In The Good, the Bad, and the Ugly, Eastwood’s character (called “Blondie” here) has teamed up with a bandit named Tuco (Eli Wallach,) and together, the pair is running a bounty hunter scam (essentially, Blondie keeps turning the wanted Tuco in and collects the bounty, then rescues him prior to Tuco’s hanging so that they can do it all again in the next town.) Blondie and Tuco learn of $200,000 worth of gold buried in a cemetery and set off to collect. The problem is, a ruthless bounty hunter known as Angel Eyes (Lee Van Cleef) is also after the gold. And while Tuco and Angel Eyes are both know the name of the graveyard, only Blondie knows the name of the grave under which it’s buried, resulting in lots of crossing and double crossing.
Eastwood and Van Cleef are their usual solid selves here—Eastwood plays the same character with ease by this point, and Van Cleef easily switches from the good Col. Mortimer to the bad, cruel Angel Eyes, but it’s Wallach that really shines in The Good, the Bad, and the Ugly. Wallach plays his Tuco character so over the top that he steals the movie with his comedy (not to mention, he’s onscreen more than Eastwood and Van Cleef.) In the meantime, Leone’s direction is impeccable—the man really understood how to build the tension before a shootout, and Morricone’s score helps in that department (and his theme song is a classic—even people that have never seen the movie likely knows the music when they hear it.) It’s a long movie, and a few scenes probably could have been cut (Tuco’s brother as a priest, for instance,) or shortened, it’s still an ultimately satisfying watch.
The Special Features on the Good, the Bad, and the Ugly DVD are practically nil, but at least there is one. This DVD comes with Audio Commentary from historian Richard Schickel, which means you can watch the movie with him running commentary during the film. Personally, I’ve always been irritated by this feature so I never use it, but it’s there in case you want it.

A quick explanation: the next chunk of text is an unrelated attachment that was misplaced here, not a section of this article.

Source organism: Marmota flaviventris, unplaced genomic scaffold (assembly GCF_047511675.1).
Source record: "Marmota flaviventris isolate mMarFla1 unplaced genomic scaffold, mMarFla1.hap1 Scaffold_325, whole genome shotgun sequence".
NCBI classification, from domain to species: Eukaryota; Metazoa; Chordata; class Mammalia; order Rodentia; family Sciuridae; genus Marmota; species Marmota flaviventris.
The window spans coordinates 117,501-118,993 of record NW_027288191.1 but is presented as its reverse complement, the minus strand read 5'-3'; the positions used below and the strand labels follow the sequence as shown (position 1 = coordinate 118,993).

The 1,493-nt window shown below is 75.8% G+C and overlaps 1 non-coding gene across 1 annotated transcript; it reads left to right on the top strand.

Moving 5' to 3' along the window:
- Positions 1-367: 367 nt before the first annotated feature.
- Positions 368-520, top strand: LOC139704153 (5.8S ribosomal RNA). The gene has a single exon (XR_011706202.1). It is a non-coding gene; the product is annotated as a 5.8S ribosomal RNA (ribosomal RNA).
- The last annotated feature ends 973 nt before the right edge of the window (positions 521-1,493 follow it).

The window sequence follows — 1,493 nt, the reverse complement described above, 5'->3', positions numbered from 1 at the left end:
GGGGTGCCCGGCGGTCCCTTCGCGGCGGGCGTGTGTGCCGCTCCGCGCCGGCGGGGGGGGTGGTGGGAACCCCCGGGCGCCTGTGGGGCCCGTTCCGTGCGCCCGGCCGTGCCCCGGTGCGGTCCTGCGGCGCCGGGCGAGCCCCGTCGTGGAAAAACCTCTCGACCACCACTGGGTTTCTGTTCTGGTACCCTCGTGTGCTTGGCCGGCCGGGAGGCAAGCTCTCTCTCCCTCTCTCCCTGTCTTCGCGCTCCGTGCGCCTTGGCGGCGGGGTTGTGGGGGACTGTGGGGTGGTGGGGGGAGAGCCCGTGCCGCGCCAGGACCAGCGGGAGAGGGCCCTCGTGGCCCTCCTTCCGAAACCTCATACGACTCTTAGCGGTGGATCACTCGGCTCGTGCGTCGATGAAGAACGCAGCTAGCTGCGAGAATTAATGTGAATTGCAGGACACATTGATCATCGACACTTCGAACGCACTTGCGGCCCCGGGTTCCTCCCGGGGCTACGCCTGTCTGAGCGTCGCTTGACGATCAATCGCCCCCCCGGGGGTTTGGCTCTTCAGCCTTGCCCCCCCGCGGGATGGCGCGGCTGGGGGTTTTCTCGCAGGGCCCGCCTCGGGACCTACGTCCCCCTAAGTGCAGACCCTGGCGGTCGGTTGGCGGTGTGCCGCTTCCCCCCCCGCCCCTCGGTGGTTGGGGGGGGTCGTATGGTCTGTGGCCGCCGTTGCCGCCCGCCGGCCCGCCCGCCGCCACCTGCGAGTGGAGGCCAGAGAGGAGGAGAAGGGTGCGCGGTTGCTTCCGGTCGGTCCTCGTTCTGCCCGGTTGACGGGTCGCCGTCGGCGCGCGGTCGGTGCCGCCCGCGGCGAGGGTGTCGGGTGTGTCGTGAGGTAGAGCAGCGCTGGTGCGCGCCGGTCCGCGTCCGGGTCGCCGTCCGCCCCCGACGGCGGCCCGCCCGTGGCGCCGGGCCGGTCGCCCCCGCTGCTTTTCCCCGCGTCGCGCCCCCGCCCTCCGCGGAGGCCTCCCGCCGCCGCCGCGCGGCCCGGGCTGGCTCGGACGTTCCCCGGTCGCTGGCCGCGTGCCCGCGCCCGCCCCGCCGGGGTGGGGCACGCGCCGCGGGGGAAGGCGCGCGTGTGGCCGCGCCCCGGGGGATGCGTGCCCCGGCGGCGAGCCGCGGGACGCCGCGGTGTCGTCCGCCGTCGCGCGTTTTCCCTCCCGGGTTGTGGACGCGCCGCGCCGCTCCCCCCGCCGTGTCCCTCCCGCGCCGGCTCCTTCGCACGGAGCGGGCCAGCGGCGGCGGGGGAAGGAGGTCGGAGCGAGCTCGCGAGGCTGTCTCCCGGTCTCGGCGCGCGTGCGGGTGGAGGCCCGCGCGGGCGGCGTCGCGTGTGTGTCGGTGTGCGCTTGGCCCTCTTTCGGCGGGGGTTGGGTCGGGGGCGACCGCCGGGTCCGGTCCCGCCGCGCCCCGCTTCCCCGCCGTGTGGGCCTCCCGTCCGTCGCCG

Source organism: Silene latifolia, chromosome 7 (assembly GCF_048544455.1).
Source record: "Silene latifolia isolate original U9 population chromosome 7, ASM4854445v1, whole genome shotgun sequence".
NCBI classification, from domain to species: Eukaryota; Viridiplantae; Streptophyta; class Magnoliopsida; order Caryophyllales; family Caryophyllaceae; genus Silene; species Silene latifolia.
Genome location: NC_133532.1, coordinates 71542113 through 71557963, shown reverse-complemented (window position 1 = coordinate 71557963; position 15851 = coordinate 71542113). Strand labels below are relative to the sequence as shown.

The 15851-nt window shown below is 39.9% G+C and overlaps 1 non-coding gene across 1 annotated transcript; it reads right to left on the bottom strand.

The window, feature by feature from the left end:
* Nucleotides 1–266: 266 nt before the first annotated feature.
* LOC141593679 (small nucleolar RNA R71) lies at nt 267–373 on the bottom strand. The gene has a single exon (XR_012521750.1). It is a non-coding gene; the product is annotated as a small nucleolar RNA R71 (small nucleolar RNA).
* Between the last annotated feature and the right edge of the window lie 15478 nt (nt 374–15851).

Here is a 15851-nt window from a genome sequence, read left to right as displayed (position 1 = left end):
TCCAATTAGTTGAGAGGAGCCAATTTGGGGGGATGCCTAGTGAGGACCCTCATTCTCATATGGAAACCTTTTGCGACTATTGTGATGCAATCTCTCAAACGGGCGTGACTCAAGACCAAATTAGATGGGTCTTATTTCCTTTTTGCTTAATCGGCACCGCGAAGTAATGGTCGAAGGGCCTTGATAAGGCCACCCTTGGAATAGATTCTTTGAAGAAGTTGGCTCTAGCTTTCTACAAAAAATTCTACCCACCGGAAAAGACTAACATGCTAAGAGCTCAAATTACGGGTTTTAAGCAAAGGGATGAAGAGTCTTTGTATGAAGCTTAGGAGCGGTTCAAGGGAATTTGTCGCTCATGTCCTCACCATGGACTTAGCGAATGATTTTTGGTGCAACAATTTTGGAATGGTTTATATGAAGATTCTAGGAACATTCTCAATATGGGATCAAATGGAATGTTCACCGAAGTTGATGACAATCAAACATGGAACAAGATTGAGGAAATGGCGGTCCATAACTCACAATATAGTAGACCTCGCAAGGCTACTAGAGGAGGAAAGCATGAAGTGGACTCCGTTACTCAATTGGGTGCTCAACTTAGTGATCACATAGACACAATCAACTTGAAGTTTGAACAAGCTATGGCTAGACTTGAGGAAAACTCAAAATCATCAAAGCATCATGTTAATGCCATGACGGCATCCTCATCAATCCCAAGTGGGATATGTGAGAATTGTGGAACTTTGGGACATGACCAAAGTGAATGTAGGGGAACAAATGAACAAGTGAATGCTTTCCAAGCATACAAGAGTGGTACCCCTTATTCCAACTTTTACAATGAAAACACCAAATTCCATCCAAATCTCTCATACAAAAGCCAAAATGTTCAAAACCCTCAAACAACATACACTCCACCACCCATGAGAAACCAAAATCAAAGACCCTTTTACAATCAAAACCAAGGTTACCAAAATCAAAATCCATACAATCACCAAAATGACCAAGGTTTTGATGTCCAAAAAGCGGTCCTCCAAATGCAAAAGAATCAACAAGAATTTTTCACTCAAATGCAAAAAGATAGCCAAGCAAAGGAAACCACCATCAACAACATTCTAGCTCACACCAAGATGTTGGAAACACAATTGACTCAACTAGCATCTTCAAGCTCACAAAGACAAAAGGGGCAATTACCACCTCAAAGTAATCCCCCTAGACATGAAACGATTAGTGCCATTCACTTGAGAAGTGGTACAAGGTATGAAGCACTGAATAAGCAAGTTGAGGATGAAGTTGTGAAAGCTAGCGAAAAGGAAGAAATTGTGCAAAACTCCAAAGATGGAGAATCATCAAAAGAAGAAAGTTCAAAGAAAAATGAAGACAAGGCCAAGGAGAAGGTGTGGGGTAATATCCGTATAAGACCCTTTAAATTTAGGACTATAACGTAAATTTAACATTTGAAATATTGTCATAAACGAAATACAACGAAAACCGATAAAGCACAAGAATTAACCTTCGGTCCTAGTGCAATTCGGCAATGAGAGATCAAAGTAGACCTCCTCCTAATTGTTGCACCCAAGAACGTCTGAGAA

In Ted Post’s 1968 film Hang ‘em High, Eastwood plays Jed Cooper, a law-abiding (he’s a former lawman) cattleman who’s driving a recently purchased herd home when he’s intercepted and hanged by a lynch mob that leaves him for dead. Unfortunately for them, Cooper survives and returns to his law roots with the idea that he can legally hunt the mob down. As he does so, Cooper also has to deal with a hanging Judge (Pat Hingle) with his own agenda, cattle rustlers (led by a young Bruce Dern,) and even a love interest (Inger Stevens.)
Hang ‘em High is closer to a “traditional” western when compared to the previous three films in this set, right down to the Hollywood musical score. Cooper has a conscious, for instance, in this one, (let alone an actual name.) Eastwood still plays Cooper in a similar method to his Man With no Name, with minimal dialogue and lots of acting through his eyes and facial expressions. Post also put together a strong supporting cast. In addition to Hingle’s fine performance (although I thought Stevens was a bit wooden in her portrayal of Rachel Warren,) Gilligan’s Island fans will recognize Alan Hale, Jr. as a member of the lynch mob, and viewers will appreciate Ed Begley’s performance as Captain Wilson (the leader of the mob.) Star Trek fans should recognize Mark Lenard (Spock’s father) as a prosecuting attorney, and Hawaii 5-0 fans will be able to point out James McArthur’s stint as the hanging preacher (not to mention, Dennis Hopper does his usual fine work as a looney, doomed prophet.)
Like the Fistful of Dollars DVD, this one is available in both widescreen and full screen formats. And like Fistful and For a Few Dollars More, the only Special Feature is the theatrical trailer.
Lack of Special Features be damned, The Clint Eastwood Collection is definitely a set worth owning—it’s not like these four flicks are ones you’ll tire of watching. Basically, it’s your chance to own four classic Clint Eastwood westerns in one box, which means more bang for your buck. Highly recommended.